Any consideration of the CDNST should begin with the recognition that this is a Congressionally-designated area, subject to special requirements as a national scenic trail. This should be reflected throughout the DEIS, including for example the purpose and need discussion for Special Areas and Designations (p.8) and the analysis of the affected environment and environmental consequences for Special Areas (p.508). Some of this is treated in Chapter 3 under the Recreation heading, but this does not highlight the uniqueness of the CDNST. Just as Designated Wilderness and Wild and Scenic rivers are examined as Special Areas, the same should be the case for National Scenic and Historic Trails. A further reason for singling out the CDNST is Executive Order 13195 (Jan. 18, 2001), which directs Federal agencies to protect national scenic trail corridors to the degree necessary to ensure that the values for which the Trail was established remain intact.
We turn to Map 41, which illustrates a variety of locations between Brooks Lake and Shoshone Pass that may be found suitable, after site-specific analysis, for location of the CDNST (and MA 3.6A).
None of these locations – or for that matter, any other segments of the CDNST – are identified as MA 3.6A on any of the alternative maps included in the DEIS.
Because of the absence of an identified MA 3.6A we regard all of the alternatives to be unacceptable. The trail corridor should be managed under the goals and standards set out in the MA 3.6A prescription and not under any other. We understand that effective management will also require identification of trail segments, with their respective definition of trail class, managed uses, etc. But if these determinations are not made as part of the land management plan itself, they should be made as soon as possible by the consideration and adoption of a unit plan for the CDNST.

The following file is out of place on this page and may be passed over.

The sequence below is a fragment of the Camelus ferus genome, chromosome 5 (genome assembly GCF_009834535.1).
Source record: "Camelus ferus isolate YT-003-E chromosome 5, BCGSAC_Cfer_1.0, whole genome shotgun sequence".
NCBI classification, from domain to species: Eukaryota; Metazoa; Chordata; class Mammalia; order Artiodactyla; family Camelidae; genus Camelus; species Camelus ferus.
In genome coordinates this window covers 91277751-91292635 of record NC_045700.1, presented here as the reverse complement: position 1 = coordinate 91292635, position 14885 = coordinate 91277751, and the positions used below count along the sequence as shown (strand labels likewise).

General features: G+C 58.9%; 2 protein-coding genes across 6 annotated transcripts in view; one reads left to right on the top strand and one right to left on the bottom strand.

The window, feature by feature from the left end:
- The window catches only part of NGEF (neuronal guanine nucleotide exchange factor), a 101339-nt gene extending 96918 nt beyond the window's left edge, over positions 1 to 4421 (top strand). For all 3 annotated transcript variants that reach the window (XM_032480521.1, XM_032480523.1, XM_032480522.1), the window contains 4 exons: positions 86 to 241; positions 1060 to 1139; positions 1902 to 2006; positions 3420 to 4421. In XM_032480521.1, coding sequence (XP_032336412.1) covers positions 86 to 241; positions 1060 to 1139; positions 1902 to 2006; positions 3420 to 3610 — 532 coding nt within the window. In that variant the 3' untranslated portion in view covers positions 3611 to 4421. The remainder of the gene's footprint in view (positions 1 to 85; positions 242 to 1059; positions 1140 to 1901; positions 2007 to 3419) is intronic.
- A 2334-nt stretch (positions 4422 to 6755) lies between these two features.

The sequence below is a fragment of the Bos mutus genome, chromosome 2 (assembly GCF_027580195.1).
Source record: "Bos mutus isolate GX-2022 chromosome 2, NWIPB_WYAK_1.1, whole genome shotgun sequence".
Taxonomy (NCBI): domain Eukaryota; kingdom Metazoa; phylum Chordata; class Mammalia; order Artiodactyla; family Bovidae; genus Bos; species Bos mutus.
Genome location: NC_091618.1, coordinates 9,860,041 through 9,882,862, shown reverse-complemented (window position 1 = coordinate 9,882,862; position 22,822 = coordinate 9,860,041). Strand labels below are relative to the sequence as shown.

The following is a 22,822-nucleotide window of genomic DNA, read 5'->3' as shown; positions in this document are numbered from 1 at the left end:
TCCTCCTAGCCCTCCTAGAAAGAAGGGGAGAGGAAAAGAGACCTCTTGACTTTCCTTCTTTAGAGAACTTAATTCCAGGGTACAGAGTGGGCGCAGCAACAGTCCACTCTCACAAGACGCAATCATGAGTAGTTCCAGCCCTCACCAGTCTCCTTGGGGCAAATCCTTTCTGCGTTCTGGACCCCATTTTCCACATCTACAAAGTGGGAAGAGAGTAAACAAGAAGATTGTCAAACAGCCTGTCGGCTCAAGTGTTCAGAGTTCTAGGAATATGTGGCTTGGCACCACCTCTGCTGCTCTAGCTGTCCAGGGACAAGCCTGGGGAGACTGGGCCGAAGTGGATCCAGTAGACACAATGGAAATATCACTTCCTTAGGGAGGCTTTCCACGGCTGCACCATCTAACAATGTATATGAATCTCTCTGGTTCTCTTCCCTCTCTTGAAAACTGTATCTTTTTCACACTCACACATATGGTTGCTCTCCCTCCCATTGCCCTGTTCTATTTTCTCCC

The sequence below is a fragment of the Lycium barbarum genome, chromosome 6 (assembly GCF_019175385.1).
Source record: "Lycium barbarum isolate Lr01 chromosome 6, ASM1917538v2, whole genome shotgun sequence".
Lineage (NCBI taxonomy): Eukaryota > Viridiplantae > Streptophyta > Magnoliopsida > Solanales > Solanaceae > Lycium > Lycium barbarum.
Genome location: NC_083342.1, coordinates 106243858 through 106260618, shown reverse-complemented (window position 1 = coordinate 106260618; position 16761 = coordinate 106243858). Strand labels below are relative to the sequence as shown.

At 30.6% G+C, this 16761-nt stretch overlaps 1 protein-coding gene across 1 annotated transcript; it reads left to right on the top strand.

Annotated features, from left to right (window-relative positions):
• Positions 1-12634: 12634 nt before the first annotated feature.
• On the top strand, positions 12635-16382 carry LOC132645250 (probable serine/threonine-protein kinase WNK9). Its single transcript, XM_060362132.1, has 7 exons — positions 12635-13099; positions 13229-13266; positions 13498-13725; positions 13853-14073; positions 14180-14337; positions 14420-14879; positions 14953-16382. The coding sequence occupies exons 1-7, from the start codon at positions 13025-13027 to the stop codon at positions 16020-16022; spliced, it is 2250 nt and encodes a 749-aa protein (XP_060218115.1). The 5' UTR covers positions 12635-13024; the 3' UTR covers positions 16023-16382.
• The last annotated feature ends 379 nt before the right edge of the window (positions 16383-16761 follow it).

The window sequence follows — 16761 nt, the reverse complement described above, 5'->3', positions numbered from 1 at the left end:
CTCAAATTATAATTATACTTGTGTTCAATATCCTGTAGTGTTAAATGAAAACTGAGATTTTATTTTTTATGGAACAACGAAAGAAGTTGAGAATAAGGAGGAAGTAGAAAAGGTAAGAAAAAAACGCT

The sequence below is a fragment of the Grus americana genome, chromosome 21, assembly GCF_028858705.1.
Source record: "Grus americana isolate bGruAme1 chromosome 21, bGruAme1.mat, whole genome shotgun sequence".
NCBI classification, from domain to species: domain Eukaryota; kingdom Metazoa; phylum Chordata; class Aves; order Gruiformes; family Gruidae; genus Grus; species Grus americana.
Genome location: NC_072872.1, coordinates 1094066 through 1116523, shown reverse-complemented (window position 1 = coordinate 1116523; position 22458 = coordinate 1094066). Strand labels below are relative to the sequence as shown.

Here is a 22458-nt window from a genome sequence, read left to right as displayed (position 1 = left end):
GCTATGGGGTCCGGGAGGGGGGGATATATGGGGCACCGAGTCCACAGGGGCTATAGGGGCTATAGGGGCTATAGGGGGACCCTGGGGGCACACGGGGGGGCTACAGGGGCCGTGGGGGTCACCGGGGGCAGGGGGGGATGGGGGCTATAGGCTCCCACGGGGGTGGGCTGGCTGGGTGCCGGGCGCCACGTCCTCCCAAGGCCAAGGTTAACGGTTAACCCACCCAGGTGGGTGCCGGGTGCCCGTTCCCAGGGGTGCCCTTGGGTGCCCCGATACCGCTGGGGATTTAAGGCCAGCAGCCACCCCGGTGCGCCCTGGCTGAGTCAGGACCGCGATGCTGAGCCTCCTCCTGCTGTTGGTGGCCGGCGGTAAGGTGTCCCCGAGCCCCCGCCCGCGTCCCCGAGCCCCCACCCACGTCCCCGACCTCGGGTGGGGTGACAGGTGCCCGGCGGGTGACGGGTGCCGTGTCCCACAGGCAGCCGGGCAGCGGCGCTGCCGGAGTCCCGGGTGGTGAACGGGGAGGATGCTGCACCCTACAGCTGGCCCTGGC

In our view, MA 3.6A should be shown on the alternative maps and should include all of the locations drawn on Map 41. Once an assessment of these locations has been completed and a particular route has been selected, the remaining portions of the management area can be removed and those portions managed thereafter in accordance with the prescription for the adjoining area.
For the sake of argument, we will offer some selective comments on Alternate B (the preliminary proposed action) as if the Map 41 locations were superimposed thereon. In all cases, the standards and guidelines for MA 3.6A (including mountain biking and snowmobile or other motorized use) should be observed, whether or not they are included in this list.
North of Brooks Lake. (MA 3.3B). Motorized winter use must conform to paragraph IV.B.6b.(6) of the Comprehensive Plan.
Brooks Lake through U.S. 26/287 corridor (MA 3.3B and MA 4.2). Motorized vehicle use must conform to paragraph IV.B.6b. of the Comprehensive Plan.
Pelham Lake to Trout Lake (MA 5.1). For reasons of scenery management, timber harvesting and associated road construction should ordinarily not be allowed within the CDNST management area. (See FSM 2353.44b 7.) Livestock grazing, however, might be permitted. The Trail should be relocated off motorized routes (in accordance with Goal 2. for the CDNST).
Access to Sheridan Pass (MA 3.5). We assume that motorized vehicle use conforms to the Comprehensive Plan here, but this should be verified.